The Bahamas on Tuesday announced a ban on shark fishing, becoming the latest country to protect the ancient sea predator which is considered at risk due to demand for its fins in Chinese cuisine.
The Atlantic Ocean archipelago said it was banning the commercial fishing of sharks in its 243,000 square miles (630,000 square kilometers) of water, along with the sale, import or export of shark products.
"People say, 'Why are you supporting sharks? They just eat people and eat other fish.' But in fact there's a lot more to sharks than that," said Neil McKinney, president of the Bahamas National Trust, which manages the country's resources.
"They desperately need protection if we're not going to drive them to extinction," he told reporters in the capital Nassau, pointing to the "extremely important" role that sharks play in balancing the ecosystem.
The US-based Pew Environment group has campaigned around the world to encourage shark protection. Before The Bahamas, Honduras, Maldives and Palau have also declared sanctuaries for sharks.
Environmentalists say that around 73 million sharks are killed each year, generally by hacking off their fins, which can fetch lucrative prices as they are served in Chinese soups as a delicacy.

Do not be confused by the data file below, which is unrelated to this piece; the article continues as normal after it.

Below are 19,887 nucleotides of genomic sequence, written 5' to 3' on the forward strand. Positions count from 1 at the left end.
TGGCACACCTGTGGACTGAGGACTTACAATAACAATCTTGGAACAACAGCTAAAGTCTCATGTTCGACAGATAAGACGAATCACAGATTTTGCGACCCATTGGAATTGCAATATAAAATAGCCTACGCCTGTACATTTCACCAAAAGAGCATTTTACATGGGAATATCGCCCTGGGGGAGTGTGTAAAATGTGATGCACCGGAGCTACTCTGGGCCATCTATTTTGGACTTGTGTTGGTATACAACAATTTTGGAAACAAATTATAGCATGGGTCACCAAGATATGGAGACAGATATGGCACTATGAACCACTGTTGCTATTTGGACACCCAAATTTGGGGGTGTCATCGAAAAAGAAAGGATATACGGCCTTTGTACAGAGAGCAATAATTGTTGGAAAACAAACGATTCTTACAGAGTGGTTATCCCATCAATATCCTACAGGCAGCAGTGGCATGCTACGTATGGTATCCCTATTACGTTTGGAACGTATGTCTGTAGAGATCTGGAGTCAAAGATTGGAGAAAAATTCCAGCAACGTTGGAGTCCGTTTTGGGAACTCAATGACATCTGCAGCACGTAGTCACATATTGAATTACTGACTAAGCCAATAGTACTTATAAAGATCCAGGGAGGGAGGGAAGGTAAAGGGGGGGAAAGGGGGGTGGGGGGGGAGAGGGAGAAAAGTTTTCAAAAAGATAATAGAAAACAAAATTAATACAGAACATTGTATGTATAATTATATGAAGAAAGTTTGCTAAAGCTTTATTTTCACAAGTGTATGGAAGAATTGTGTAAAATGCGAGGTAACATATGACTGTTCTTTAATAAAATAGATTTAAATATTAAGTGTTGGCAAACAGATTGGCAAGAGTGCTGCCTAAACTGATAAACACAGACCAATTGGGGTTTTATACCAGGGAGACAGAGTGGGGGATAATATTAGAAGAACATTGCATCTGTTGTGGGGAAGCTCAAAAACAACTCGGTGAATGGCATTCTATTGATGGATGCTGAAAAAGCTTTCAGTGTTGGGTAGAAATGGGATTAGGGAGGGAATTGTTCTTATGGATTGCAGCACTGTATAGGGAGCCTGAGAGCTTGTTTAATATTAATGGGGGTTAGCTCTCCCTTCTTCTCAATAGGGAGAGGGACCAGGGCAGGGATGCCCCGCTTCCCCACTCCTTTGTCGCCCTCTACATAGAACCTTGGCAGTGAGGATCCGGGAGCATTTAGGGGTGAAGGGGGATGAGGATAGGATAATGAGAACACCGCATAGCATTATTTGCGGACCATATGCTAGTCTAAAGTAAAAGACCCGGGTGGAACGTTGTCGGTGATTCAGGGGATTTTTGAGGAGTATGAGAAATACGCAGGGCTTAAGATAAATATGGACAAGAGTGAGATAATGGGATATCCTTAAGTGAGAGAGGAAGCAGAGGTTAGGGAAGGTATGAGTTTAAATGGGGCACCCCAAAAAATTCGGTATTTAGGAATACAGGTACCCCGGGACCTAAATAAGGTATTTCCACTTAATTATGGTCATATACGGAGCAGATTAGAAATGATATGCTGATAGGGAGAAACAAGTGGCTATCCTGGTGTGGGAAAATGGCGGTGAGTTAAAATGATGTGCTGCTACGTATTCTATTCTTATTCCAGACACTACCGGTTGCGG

The Bahamas counts tourism as a major industry and a recent study found that shark diving was already worth $80 million a year, a figure the government hopes will rise once the ban comes into force.
The Bahamas in 1993 banned long-line fishing, which has largely prevented shark fishing. But no specific law prohibited the commercial killing of sharks and environmentalists pressed for action after a seafood company last year said it would start catching the predator for export.
"The Bahamas remains one of the few location in the world where we have a relatively healthy shark population and a great diversity of species still exists, which is important if we're going to keep that population and if they're going to replenish other areas," McKinney said.
California is considering imposing a ban on shark fin sales, which activists hope would have a major effect due to the state's large Chinese American population.
Explore further: Vampire squid discovery shows how little we know of the deep sea